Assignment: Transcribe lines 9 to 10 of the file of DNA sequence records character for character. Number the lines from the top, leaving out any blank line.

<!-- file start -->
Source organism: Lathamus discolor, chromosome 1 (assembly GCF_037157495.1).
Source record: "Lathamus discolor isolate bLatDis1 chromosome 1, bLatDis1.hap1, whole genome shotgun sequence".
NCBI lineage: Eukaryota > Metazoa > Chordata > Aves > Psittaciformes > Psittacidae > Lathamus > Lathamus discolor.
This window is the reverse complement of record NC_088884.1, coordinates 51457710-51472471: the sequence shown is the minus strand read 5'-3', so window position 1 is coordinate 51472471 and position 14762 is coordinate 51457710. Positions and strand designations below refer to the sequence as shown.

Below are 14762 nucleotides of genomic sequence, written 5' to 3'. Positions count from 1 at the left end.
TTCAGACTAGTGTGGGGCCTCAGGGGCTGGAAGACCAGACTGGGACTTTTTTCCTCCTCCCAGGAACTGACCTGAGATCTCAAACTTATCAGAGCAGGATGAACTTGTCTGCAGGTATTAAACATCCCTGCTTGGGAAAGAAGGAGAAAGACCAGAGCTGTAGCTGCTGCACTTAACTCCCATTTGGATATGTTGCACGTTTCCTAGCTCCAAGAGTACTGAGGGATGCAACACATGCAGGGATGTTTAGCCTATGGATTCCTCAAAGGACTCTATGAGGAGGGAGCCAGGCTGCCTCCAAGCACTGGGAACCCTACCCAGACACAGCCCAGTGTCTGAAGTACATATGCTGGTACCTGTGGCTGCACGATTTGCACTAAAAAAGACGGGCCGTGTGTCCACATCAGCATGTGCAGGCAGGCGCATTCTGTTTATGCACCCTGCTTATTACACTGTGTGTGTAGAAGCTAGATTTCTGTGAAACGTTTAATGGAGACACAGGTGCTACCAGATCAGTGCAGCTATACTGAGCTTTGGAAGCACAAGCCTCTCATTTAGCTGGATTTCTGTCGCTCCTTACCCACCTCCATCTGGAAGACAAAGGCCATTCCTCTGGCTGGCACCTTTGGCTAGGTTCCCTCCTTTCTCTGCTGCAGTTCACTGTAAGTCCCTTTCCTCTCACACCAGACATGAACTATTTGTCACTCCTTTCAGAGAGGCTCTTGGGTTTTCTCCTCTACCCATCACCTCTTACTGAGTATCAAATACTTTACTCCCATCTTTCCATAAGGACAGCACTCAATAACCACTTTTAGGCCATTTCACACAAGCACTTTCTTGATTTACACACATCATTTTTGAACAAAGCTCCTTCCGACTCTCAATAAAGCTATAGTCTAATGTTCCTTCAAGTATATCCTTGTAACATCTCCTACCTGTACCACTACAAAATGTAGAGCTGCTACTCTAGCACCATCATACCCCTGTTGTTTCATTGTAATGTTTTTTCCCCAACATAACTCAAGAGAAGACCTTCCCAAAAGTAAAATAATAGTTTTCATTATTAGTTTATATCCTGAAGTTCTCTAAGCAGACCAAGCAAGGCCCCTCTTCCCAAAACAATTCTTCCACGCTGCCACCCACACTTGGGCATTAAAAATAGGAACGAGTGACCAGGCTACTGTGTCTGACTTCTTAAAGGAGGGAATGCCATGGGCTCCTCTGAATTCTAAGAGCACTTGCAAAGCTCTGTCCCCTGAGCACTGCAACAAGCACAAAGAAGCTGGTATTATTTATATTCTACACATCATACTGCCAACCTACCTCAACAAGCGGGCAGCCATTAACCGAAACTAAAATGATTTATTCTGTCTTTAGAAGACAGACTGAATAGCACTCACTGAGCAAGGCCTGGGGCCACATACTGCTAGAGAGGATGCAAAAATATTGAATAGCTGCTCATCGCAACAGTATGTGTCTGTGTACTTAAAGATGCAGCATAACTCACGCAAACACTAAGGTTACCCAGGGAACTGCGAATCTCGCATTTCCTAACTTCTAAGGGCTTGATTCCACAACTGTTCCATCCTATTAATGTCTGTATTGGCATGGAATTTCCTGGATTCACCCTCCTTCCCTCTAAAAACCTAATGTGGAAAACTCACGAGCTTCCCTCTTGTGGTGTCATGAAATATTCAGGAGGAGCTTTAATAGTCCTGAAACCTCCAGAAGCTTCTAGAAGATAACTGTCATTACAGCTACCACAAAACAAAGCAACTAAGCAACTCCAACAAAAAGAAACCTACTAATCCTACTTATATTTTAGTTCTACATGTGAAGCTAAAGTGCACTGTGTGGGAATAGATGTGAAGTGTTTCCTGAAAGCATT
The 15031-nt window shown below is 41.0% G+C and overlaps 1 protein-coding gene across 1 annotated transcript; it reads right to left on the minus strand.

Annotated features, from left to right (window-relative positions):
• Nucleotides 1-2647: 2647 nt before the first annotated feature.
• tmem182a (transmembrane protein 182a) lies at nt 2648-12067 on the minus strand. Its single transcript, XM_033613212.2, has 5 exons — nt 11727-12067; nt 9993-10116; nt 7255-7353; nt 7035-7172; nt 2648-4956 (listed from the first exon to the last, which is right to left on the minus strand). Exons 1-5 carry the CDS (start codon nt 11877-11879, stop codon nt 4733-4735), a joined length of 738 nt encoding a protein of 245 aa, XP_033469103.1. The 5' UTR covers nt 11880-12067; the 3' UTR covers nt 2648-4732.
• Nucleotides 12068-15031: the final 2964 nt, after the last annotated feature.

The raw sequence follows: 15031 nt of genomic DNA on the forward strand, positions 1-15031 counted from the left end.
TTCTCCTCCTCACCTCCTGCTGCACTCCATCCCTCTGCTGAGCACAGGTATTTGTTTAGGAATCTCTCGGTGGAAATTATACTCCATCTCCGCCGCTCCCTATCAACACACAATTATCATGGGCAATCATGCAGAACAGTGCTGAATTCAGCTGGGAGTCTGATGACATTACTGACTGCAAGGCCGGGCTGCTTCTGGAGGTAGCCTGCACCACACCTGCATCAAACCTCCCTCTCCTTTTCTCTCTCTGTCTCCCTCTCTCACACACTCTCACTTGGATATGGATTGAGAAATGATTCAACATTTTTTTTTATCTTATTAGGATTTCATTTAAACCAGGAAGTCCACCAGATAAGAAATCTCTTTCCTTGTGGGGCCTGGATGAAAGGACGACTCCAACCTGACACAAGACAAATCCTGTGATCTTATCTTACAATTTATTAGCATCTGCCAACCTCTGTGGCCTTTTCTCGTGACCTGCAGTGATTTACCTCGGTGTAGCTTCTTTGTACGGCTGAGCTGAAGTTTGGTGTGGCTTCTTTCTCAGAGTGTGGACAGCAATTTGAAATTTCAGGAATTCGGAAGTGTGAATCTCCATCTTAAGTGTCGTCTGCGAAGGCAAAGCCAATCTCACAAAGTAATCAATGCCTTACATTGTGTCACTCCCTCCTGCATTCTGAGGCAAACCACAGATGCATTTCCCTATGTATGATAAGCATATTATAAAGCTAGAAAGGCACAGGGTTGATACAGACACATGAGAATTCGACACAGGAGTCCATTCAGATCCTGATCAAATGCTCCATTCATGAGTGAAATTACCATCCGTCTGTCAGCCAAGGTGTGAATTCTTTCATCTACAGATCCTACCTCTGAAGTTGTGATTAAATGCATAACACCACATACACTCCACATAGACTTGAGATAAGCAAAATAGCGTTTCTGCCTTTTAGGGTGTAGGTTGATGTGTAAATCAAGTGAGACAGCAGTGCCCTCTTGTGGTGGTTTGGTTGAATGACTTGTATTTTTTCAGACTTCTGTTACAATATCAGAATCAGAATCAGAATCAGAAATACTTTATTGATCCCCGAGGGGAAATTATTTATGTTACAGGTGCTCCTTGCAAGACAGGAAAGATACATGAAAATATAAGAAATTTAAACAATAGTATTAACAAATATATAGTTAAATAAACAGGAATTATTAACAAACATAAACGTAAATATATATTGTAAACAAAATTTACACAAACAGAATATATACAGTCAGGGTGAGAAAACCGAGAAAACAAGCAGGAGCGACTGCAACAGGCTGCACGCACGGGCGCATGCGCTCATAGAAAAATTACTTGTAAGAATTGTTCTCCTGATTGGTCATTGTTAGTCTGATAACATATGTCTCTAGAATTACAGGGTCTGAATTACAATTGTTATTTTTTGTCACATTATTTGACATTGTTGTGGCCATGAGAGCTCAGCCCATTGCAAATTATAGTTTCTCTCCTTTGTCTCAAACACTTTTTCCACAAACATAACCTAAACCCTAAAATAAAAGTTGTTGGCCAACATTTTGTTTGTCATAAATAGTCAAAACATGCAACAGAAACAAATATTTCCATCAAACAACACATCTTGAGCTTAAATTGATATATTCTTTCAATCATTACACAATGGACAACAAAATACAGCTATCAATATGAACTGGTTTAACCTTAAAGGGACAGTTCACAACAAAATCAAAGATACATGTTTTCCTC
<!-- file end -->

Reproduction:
• Nucleotides 1-2647: 2647 nt before the first annotated feature.
• tmem182a (transmembrane protein 182a) lies at nt 2648-12067 on the minus strand. Its single transcript, XM_033613212.2, has 5 exons — nt 11727-12067; nt 9993-10116; nt 7255-7353; nt 7035-7172; nt 2648-4956 (listed from the first exon to the last, which is right to left on the minus strand). Exons 1-5 carry the CDS (start codon nt 11877-11879, stop codon nt 4733-4735), a joined length of 738 nt encoding a protein of 245 aa, XP_033469103.1. The 5' UTR covers nt 11880-12067; the 3' UTR covers nt 2648-4732.